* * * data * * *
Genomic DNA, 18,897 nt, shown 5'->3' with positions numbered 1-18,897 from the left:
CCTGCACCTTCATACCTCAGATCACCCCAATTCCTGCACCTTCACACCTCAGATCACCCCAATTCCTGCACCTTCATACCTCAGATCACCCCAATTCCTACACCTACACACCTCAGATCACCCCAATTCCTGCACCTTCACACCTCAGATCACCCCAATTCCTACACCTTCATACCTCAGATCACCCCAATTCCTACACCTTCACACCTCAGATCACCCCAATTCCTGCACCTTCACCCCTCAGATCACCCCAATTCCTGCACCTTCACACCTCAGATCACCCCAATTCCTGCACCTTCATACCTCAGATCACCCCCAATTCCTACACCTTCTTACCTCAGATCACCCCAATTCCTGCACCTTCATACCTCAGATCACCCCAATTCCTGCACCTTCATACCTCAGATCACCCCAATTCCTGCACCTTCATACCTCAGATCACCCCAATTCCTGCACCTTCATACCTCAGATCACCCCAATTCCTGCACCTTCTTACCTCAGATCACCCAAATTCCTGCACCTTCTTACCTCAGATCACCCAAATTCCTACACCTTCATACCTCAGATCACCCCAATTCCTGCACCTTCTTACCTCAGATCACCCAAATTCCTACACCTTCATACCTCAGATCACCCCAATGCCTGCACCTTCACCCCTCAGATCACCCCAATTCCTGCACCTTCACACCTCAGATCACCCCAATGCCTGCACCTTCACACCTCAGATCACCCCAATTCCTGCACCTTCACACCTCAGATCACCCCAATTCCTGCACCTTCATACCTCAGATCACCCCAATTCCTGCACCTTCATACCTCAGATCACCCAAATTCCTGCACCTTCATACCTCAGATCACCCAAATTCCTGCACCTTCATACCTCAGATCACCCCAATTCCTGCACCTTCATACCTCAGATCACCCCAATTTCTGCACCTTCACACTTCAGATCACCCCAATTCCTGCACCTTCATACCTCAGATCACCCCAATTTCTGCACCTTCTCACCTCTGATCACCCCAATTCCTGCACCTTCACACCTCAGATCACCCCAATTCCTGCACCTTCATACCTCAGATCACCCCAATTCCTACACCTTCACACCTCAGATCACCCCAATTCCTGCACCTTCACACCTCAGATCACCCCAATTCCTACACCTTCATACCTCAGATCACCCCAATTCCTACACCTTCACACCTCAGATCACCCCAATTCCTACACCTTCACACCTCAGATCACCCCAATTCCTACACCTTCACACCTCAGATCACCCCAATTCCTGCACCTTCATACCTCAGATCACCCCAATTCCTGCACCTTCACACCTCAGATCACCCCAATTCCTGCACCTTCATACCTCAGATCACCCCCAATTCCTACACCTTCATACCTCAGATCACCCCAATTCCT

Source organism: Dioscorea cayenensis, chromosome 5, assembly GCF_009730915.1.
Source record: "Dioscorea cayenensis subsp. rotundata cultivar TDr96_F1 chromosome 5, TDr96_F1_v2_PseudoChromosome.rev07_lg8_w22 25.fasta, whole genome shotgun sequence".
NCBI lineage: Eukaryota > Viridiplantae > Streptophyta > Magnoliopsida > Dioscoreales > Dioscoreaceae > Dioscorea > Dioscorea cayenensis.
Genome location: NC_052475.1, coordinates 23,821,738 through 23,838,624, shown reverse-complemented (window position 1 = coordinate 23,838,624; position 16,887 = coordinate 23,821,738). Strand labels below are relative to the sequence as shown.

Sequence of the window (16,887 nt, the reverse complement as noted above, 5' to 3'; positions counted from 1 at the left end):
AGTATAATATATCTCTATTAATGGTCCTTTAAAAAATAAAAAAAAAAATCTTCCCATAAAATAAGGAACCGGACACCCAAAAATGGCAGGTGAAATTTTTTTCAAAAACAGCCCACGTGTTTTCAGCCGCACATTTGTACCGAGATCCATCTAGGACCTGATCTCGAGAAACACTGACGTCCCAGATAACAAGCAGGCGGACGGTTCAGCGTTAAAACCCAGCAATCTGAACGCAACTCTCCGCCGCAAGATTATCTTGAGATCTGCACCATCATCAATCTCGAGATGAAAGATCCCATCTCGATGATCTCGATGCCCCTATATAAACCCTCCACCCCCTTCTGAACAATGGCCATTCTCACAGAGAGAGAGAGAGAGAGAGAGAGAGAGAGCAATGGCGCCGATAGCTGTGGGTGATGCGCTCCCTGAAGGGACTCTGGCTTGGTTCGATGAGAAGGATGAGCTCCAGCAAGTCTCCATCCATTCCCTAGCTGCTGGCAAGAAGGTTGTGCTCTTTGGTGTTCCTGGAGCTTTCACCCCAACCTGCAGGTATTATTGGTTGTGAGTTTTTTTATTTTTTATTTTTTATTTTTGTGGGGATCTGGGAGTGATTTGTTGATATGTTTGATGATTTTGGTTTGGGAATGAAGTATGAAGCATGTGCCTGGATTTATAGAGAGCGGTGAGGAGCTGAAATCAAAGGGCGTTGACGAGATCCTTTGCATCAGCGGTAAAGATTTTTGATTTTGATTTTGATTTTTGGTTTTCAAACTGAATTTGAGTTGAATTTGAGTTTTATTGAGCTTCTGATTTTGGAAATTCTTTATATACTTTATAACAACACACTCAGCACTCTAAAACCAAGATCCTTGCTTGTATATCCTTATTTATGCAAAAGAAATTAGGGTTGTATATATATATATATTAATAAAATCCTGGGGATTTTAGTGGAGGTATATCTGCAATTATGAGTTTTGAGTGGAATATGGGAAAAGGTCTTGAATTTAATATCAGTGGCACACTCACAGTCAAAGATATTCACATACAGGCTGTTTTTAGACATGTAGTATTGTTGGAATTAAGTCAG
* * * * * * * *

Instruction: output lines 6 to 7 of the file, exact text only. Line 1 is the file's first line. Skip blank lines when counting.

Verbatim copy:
Genome location: NC_052475.1, coordinates 23,821,738 through 23,838,624, shown reverse-complemented (window position 1 = coordinate 23,838,624; position 16,887 = coordinate 23,821,738). Strand labels below are relative to the sequence as shown.

Sequence of the window (16,887 nt, the reverse complement as noted above, 5' to 3'; positions counted from 1 at the left end):